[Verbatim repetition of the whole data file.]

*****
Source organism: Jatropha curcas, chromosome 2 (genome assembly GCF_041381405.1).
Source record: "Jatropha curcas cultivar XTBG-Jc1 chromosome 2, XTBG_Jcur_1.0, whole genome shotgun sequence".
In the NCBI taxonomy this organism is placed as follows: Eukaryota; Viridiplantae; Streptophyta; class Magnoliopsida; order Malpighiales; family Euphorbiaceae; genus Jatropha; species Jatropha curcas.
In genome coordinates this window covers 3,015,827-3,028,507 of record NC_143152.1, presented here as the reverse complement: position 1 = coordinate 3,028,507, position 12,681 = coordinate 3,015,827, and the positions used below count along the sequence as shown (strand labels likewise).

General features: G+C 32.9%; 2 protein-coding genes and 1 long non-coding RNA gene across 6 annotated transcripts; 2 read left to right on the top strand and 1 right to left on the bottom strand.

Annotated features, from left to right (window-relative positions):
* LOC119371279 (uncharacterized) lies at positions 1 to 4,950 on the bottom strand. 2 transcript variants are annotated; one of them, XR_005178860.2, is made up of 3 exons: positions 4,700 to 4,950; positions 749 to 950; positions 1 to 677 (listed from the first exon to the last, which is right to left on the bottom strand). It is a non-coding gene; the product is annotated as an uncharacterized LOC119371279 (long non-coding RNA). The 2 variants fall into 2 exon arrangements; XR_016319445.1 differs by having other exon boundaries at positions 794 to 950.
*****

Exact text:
Source organism: Jatropha curcas, chromosome 2 (genome assembly GCF_041381405.1).
Source record: "Jatropha curcas cultivar XTBG-Jc1 chromosome 2, XTBG_Jcur_1.0, whole genome shotgun sequence".
In the NCBI taxonomy this organism is placed as follows: Eukaryota; Viridiplantae; Streptophyta; class Magnoliopsida; order Malpighiales; family Euphorbiaceae; genus Jatropha; species Jatropha curcas.
In genome coordinates this window covers 3,015,827-3,028,507 of record NC_143152.1, presented here as the reverse complement: position 1 = coordinate 3,028,507, position 12,681 = coordinate 3,015,827, and the positions used below count along the sequence as shown (strand labels likewise).

General features: G+C 32.9%; 2 protein-coding genes and 1 long non-coding RNA gene across 6 annotated transcripts; 2 read left to right on the top strand and 1 right to left on the bottom strand.

Annotated features, from left to right (window-relative positions):
* LOC119371279 (uncharacterized) lies at positions 1 to 4,950 on the bottom strand. 2 transcript variants are annotated; one of them, XR_005178860.2, is made up of 3 exons: positions 4,700 to 4,950; positions 749 to 950; positions 1 to 677 (listed from the first exon to the last, which is right to left on the bottom strand). It is a non-coding gene; the product is annotated as an uncharacterized LOC119371279 (long non-coding RNA). The 2 variants fall into 2 exon arrangements; XR_016319445.1 differs by having other exon boundaries at positions 794 to 950.